The police are reportedly heavily militarised and primarily focused on their role as first line of defence against insurgents in administrative centres. Police presence is stronger in the cities and police officers are required to follow guidelines such as the ANP Code of Conduct and Use of Force Policy. However, police response is characterised as unreliable and inconsistent, the police has a weak investigative capacity, lacking forensic training and technical knowledge. The police force is accused of widespread corruption, involvement in organised crime, patronage, and abuse of power: individuals in the institutions may abuse their position of power and use extortion to supplement their low incomes. Arbitrary arrest and detention by the police continued to occur and torture is endemic in the police force. Inaction, incompetence, impunity, and corruption result in underperformance: there is a reported rise in criminality, and widespread community violence, especially in the cities. An inability to prevent regular large-scale attacks with high casualty numbers, and targeted killings, is also observed [State structure, 2.1.2.; Security situation 2020, 1.4.2].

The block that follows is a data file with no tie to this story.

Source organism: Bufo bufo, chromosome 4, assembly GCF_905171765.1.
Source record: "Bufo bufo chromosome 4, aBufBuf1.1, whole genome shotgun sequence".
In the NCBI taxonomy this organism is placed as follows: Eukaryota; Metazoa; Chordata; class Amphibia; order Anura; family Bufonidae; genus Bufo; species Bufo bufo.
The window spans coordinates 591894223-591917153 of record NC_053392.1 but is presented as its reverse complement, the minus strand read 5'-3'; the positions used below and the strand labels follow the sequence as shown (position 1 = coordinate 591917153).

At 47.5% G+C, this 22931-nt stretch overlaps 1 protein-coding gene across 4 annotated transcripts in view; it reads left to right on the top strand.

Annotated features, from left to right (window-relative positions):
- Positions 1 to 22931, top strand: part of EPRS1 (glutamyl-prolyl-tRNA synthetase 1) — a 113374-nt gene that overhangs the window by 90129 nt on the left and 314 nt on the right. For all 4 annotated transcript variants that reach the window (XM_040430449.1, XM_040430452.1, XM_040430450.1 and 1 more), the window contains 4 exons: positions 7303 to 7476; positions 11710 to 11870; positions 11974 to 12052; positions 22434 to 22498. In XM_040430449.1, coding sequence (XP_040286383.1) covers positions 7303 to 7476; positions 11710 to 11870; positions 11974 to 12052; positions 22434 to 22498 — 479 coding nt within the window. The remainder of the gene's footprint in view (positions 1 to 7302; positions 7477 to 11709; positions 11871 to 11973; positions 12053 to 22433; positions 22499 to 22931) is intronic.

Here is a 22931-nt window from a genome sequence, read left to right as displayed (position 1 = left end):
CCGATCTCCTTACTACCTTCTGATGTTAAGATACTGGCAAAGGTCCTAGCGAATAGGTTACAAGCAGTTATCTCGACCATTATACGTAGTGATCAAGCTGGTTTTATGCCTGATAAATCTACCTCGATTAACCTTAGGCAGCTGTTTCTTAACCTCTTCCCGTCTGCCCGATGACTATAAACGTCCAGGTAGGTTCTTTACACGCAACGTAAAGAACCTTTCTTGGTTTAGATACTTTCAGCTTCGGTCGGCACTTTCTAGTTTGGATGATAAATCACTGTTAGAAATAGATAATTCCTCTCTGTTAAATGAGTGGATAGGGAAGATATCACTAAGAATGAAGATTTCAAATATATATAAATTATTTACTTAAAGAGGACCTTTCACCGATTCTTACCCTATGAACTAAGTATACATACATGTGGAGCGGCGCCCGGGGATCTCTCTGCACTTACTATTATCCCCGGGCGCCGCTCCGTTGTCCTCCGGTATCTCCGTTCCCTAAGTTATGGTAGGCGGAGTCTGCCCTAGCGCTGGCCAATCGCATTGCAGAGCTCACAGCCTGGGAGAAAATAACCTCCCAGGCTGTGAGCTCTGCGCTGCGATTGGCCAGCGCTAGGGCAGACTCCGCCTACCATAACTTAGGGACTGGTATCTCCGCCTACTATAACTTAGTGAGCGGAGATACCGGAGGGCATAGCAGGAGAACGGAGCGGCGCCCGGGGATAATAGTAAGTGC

Family and domestic matters are typically kept private and the police do not get involved [Key socio-economic indicators 2017, 3.4.4].

It can be concluded that the Afghan State has taken certain measures to improve its law enforcement and justice system and its presence and control are relatively stronger in the cities. However, these systems are still weak and, in general, unable to effectively detect, prosecute and punish acts that constitute persecution or serious harm. Therefore, the criteria of protection provided by the State under Article 7 QD would generally not be met.